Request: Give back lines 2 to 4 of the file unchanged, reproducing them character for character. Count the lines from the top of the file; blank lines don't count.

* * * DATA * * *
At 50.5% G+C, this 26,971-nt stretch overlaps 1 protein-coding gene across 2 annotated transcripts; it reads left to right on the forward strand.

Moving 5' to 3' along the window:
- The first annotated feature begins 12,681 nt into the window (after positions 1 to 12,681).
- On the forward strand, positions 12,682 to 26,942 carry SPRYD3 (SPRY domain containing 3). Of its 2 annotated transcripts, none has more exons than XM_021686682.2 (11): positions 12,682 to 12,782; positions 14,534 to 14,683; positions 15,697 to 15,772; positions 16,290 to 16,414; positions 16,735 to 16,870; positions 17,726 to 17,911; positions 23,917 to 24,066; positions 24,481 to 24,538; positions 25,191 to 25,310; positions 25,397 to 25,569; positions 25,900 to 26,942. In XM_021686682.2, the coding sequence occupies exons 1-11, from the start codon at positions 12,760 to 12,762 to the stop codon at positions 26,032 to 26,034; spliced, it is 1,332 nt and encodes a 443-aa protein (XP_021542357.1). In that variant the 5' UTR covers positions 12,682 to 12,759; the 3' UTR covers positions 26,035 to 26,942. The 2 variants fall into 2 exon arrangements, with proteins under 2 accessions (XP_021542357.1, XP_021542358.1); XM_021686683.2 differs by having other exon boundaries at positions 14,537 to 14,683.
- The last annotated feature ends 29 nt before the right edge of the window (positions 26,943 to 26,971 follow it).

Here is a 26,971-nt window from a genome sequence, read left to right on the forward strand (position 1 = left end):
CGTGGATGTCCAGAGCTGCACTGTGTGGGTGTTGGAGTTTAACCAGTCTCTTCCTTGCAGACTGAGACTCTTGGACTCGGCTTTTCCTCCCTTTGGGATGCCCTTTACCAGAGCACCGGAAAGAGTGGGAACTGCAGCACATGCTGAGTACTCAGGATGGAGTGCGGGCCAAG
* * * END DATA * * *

Moving 5' to 3' along the window:
- The first annotated feature begins 12,681 nt into the window (after positions 1 to 12,681).
- On the forward strand, positions 12,682 to 26,942 carry SPRYD3 (SPRY domain containing 3). Of its 2 annotated transcripts, none has more exons than XM_021686682.2 (11): positions 12,682 to 12,782; positions 14,534 to 14,683; positions 15,697 to 15,772; positions 16,290 to 16,414; positions 16,735 to 16,870; positions 17,726 to 17,911; positions 23,917 to 24,066; positions 24,481 to 24,538; positions 25,191 to 25,310; positions 25,397 to 25,569; positions 25,900 to 26,942. In XM_021686682.2, the coding sequence occupies exons 1-11, from the start codon at positions 12,760 to 12,762 to the stop codon at positions 26,032 to 26,034; spliced, it is 1,332 nt and encodes a 443-aa protein (XP_021542357.1). In that variant the 5' UTR covers positions 12,682 to 12,759; the 3' UTR covers positions 26,035 to 26,942. The 2 variants fall into 2 exon arrangements, with proteins under 2 accessions (XP_021542357.1, XP_021542358.1); XM_021686683.2 differs by having other exon boundaries at positions 14,537 to 14,683.